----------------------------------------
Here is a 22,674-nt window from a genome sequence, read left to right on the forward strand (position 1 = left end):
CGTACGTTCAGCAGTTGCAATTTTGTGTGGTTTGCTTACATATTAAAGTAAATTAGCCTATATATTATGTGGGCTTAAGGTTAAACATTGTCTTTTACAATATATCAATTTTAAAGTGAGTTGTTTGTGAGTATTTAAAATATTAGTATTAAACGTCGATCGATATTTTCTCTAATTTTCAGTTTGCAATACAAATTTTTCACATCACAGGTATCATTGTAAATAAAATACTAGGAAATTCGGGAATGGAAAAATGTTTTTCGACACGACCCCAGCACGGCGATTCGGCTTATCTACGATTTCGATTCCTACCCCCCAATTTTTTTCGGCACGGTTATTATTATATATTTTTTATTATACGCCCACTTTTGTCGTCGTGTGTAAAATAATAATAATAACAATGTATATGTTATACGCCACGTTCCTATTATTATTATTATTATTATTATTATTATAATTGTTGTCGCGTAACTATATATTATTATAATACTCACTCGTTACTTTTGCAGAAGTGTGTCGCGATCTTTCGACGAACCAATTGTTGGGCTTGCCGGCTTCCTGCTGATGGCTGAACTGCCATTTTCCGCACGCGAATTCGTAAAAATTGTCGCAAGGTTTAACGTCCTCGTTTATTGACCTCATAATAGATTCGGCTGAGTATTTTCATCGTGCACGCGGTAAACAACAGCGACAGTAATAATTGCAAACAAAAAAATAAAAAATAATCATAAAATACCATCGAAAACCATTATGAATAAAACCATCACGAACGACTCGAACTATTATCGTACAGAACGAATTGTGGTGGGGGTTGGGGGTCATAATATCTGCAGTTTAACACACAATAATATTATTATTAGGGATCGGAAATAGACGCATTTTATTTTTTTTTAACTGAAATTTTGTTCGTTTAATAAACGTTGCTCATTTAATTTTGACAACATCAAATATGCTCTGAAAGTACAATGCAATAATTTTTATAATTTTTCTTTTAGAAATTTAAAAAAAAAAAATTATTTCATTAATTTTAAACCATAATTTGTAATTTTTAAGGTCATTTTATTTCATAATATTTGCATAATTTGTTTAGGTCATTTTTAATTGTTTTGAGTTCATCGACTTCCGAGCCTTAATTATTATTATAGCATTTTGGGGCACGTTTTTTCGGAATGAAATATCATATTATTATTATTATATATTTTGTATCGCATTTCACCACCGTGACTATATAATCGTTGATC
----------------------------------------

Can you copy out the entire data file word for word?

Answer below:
Here is a 22,674-nt window from a genome sequence, read left to right on the forward strand (position 1 = left end):
CGTACGTTCAGCAGTTGCAATTTTGTGTGGTTTGCTTACATATTAAAGTAAATTAGCCTATATATTATGTGGGCTTAAGGTTAAACATTGTCTTTTACAATATATCAATTTTAAAGTGAGTTGTTTGTGAGTATTTAAAATATTAGTATTAAACGTCGATCGATATTTTCTCTAATTTTCAGTTTGCAATACAAATTTTTCACATCACAGGTATCATTGTAAATAAAATACTAGGAAATTCGGGAATGGAAAAATGTTTTTCGACACGACCCCAGCACGGCGATTCGGCTTATCTACGATTTCGATTCCTACCCCCCAATTTTTTTCGGCACGGTTATTATTATATATTTTTTATTATACGCCCACTTTTGTCGTCGTGTGTAAAATAATAATAATAACAATGTATATGTTATACGCCACGTTCCTATTATTATTATTATTATTATTATTATTATAATTGTTGTCGCGTAACTATATATTATTATAATACTCACTCGTTACTTTTGCAGAAGTGTGTCGCGATCTTTCGACGAACCAATTGTTGGGCTTGCCGGCTTCCTGCTGATGGCTGAACTGCCATTTTCCGCACGCGAATTCGTAAAAATTGTCGCAAGGTTTAACGTCCTCGTTTATTGACCTCATAATAGATTCGGCTGAGTATTTTCATCGTGCACGCGGTAAACAACAGCGACAGTAATAATTGCAAACAAAAAAATAAAAAATAATCATAAAATACCATCGAAAACCATTATGAATAAAACCATCACGAACGACTCGAACTATTATCGTACAGAACGAATTGTGGTGGGGGTTGGGGGTCATAATATCTGCAGTTTAACACACAATAATATTATTATTAGGGATCGGAAATAGACGCATTTTATTTTTTTTTAACTGAAATTTTGTTCGTTTAATAAACGTTGCTCATTTAATTTTGACAACATCAAATATGCTCTGAAAGTACAATGCAATAATTTTTATAATTTTTCTTTTAGAAATTTAAAAAAAAAAAATTATTTCATTAATTTTAAACCATAATTTGTAATTTTTAAGGTCATTTTATTTCATAATATTTGCATAATTTGTTTAGGTCATTTTTAATTGTTTTGAGTTCATCGACTTCCGAGCCTTAATTATTATTATAGCATTTTGGGGCACGTTTTTTCGGAATGAAATATCATATTATTATTATTATATATTTTGTATCGCATTTCACCACCGTGACTATATAATCGTTGATC